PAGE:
Happy 35th Anniversary to Prince’s sixth studio album (and soundtrack to the film) Purple Rain, originally released June 25, 1984.
With these two words, a new era of pop funk was ushered in. Prince might as well be saying, “We are gathered here today to shift the cultural landscape,” for with Purple Rain—the film and its counterpart album—Prince well and truly took the crown of funk royalty.
You’ll read reports and reflections in conjunction with its 35th anniversary that suggest this was the album that launched Prince into the mainstream. But anyone paying attention to the grooves laid out in his earlier albums and more consistently in the two that preceded this (1981’s Controversy and 1982’s 1999), Prince’s ascendancy into the stratosphere seemed pre-destined. We were all too aware of the purple funk bubbling beneath the surface.
For many, the album and movie go hand in hand, a set of audio and visual conjoined twins never to be separated. The music of Purple Rain is paired with the energetic live performance pieces permanently etched into our minds by the film.
But that wasn’t the case for me. As a kid too young to see the movie, I had to rely on my older brother’s enthusiasm for the film and the buzz surrounding it to dig (if you will) a picture.
So for me, Purple Rain existed purely as music first. Sure, the music videos for “When Doves Cry,” “Let’s Go Crazy,” “Purple Rain,” and “Take Me With U” offered hints of scenes from the film. But to a kid starved of the fuller narrative, these glimpses reflected the music itself rather than the other way around.
Lead single “When Doves Cry” served somewhat of a bridge between the heavily synthesized melodies and drum pattern led grooves that dominated 1999 and this new venture. But even with its sparse, bass omitted arrangement, the song seems bigger. A true master of the Linn LM-1 Drum Machine, Prince carves out a hypnotic groove consisting of a simple double hit repeating pattern that travels from flanging rim shots to hi-hat to toms. The air this creates allows for his vocals to be front and center, as he seduces you with his lyrics and lets the synth-led melody hook you with ease.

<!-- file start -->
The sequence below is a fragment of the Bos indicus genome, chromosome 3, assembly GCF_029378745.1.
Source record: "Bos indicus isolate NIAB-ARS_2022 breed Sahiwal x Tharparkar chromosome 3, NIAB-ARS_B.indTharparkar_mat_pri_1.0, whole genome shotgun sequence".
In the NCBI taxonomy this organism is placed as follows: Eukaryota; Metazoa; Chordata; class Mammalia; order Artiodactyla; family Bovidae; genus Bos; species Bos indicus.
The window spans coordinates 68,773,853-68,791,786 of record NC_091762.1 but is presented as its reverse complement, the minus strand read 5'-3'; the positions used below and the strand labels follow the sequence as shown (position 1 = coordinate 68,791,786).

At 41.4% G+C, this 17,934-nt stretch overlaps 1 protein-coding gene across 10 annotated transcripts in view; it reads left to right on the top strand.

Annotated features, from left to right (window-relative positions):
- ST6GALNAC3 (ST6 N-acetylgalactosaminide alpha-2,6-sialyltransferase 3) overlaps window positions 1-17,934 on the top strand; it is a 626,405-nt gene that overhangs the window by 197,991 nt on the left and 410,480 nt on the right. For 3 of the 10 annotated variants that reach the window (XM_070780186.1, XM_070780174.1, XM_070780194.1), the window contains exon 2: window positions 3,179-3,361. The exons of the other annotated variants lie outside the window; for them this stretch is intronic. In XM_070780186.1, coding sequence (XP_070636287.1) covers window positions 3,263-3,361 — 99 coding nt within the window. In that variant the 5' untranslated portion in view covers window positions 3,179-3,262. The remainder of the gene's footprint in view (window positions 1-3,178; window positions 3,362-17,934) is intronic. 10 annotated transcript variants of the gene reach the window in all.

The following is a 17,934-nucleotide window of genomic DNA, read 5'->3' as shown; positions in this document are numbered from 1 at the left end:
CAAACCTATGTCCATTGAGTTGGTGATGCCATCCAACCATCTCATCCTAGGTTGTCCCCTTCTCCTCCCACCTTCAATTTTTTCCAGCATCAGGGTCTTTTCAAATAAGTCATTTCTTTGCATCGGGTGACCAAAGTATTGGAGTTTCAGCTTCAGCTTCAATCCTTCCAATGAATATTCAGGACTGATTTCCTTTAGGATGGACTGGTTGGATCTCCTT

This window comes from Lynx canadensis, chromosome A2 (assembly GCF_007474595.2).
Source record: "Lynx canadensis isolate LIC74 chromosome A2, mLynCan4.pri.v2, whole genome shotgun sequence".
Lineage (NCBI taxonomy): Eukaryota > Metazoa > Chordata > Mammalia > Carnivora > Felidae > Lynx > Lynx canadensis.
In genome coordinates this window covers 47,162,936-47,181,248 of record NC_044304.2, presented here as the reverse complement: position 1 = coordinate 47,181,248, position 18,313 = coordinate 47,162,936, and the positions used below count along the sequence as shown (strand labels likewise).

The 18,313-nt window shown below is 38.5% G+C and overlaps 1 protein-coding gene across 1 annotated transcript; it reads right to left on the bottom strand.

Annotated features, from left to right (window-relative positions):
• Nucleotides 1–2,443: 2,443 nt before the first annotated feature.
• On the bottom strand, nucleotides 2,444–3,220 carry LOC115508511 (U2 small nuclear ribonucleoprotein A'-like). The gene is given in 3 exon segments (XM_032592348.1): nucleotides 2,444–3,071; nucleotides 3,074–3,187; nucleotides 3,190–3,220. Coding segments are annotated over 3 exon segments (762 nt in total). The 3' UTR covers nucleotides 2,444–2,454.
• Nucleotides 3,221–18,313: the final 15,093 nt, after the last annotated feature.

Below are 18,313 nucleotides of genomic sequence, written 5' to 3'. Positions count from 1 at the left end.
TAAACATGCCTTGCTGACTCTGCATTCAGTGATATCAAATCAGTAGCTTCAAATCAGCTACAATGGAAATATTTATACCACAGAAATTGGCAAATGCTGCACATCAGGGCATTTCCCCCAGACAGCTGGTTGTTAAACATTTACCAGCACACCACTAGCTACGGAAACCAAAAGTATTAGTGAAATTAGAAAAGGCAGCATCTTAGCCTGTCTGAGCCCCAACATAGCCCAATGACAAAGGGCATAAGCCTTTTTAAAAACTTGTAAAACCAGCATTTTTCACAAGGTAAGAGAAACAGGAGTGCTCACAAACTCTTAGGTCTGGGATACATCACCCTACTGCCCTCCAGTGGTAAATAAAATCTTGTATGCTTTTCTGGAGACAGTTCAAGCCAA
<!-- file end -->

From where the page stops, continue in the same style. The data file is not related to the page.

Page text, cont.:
Written after the filming of Purple Rain, it fittingly encapsulates the main theme of the film, setting an intense love affair against the relationship pedigree of one’s parents. The lyrical narrative as summary (albeit with Prince’s own unique flair for lyrics) might be the only conventional element of the song. It might be one of the most eccentric number 1 hits that doesn’t play off a novelty element. And whilst it seems an obvious hit now, it was quite a daring and striking single choice.
By blending elements of what was becoming a signature sound with more rock fused elements—and hey let’s throw in a classical tinged baroque synth solo for good measure too—the stage was set for what was to follow when the album dropped a month later.
Just as he had done with 1999’s album opener, “Let’s Go Crazy” sets the tone for the whole album. The purple preacher intro against gospel inspired organ makes a bold statement from that initial power chord strike. And unlike previous outings that were purely a Prince affair, here for the first time was a fuller band sound with the members of The Revolution given the chance to bring their skills to the table.
With its four-to-the-floor beat and one of the hookiest riffs ever to emerge from a guitar, “Let’s Go Crazy” is pure funk rock energy. Building with every passing bar, the song hits you like a wave of sonic electricity that explodes in that blissful swirling guitar solo. Not given enough credit for his prowess on the guitar, this is undoubtedly one of Prince’s most iconic solos that rivals the rocking, shredding solos of contemporaries like Eddie Van Halen. In this tightly wound 4:39, Prince combines blues, gospel, funk and rock in a seamless aural trip that created a sonic boom across the globe, and gave the album its second number 1 hit.